I don't believe there is a limit on how many launches you can do, I've hear
dof clubs launching 5-10 balloons in a single day. Your problem then is
tracking them all, and having equipment for all of them. Would be better to
integrate as much as possible. Also, you can put multiple systems on one
"launch line". Here's the issue with doing too much: You need a bigger
balloon, and won't get the altitude you want. Take this balloon, which is
nice and hefty sized: http://amzn.com/B00513FWQI . It's 30 feet in
diameter, which means it can lift ~11 lbs. However, with 11 lbs of weight
on it, it will get an altitude of 29,000 meters - MAXIMUM. It will only
lift at 1.2meters/second, which make sit an almost 7 hour flight.
Same balloon, loaded with only 4 lbs? Will go to 34,000 meters.
Same balloon loaded with only 2 lbs? 36,000 meters.
I say we decide on a balloon / desired altitude first, and then try to
build to that / better than that instituting the sensors/devices we want as
I vouch for the 1200gram, 30ft diameter balloon, going approx 30km up. This
is doable, with a launch rate of 3meters/second, and 2.5 hour fly-time and
a 4000 gram (~8.8lbs) build envelope.. This will get us plenty of altitude,
plenty of equipment in the air, and a short enough flight-time to make it
possible that it lands close to launch, and can be tracked in real-time.
Calculations made with : http://www.cusf.co.uk/calc/
-- Kyle Yankanich
On Mon, Oct 29, 2012 at 4:18 PM, andrew sooy <andrew11...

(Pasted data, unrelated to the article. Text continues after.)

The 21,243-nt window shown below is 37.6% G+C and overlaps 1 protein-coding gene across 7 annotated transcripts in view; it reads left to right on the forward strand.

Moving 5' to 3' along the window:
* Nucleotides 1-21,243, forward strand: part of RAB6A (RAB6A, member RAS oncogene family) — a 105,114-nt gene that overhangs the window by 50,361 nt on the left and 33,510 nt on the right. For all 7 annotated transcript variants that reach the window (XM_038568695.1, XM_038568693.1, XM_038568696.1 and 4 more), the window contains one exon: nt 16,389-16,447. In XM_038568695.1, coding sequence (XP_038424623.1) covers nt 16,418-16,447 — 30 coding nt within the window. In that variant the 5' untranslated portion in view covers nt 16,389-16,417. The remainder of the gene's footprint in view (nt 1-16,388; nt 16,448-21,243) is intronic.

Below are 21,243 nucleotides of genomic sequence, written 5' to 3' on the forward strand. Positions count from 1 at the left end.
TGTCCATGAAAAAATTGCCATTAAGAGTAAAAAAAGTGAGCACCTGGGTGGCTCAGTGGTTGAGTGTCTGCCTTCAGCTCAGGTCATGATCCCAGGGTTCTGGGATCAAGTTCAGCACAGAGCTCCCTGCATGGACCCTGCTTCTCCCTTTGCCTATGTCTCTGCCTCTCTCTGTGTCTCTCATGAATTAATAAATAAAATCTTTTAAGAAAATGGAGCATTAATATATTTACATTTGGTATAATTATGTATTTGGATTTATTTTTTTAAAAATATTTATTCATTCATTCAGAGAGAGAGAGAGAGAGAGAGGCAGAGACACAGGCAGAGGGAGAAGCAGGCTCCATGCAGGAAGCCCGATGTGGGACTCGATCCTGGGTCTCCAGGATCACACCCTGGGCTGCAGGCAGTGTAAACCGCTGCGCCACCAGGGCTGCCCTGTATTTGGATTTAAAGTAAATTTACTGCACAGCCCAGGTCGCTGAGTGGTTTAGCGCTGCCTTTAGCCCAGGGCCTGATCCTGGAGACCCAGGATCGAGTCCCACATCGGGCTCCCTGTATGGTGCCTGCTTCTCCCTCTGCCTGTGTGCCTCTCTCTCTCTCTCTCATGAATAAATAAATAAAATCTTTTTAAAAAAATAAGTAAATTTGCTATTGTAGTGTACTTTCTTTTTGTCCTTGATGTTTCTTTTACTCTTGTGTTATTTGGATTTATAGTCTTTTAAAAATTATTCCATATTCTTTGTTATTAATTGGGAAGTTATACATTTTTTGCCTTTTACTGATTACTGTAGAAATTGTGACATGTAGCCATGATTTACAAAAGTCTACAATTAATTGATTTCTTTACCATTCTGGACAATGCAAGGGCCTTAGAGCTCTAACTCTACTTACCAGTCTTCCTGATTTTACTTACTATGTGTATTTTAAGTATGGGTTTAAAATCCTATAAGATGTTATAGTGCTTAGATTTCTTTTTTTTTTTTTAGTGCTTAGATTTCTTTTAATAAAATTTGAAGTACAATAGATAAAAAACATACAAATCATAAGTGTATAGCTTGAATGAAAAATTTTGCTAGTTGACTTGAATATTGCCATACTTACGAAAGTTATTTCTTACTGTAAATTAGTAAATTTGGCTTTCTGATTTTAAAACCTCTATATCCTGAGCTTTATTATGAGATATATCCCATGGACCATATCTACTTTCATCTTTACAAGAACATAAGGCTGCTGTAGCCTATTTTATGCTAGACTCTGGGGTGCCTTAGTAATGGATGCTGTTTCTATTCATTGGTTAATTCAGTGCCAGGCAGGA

> is there a limit on to how many launches you can do because i would like
> to to send up other sensors as well to take readings.
> On Mon, Oct 29, 2012 at 4:04 PM, Kyle Yankanich <kyleyankan...@gmail.com>wrote:
>> Dave, it appears that legally speaking we can have a 6lb payload, with up
>> to two (2) separate payloads. That is to say, 12 total lbs of lift So, it's
>> totally possible to use it for a smaller payload, or with multiple
>> balloons, it all depends on how you guys want to take this. I'd personally
>> like to put as many cameras into space as is feasible for us. However, that
>> means more gas, larger balloons, more cost.
>> So, Dave, I guess if we can use that depends on if it's 8 foot inflated,
>> or an 8 foot burst. A balloon that bursts at ~8 ft, is about 4 feet
>> inflated on the ground, which is 10 oz of lift. I believe a 8ft balloon on
>> the ground can lift ~2lbs.
>> BTW, here's the US FAR Regulations for unmanned balloons
>> -- Kyle Yankanich
>> On Mon, Oct 29, 2012 at 3:19 PM, Dave <dgsh...@gmail.com> wrote:
>>> How big a balloon do you think you'd need for what you have in mind? I
>>> think I have like an 8' diameter balloon.
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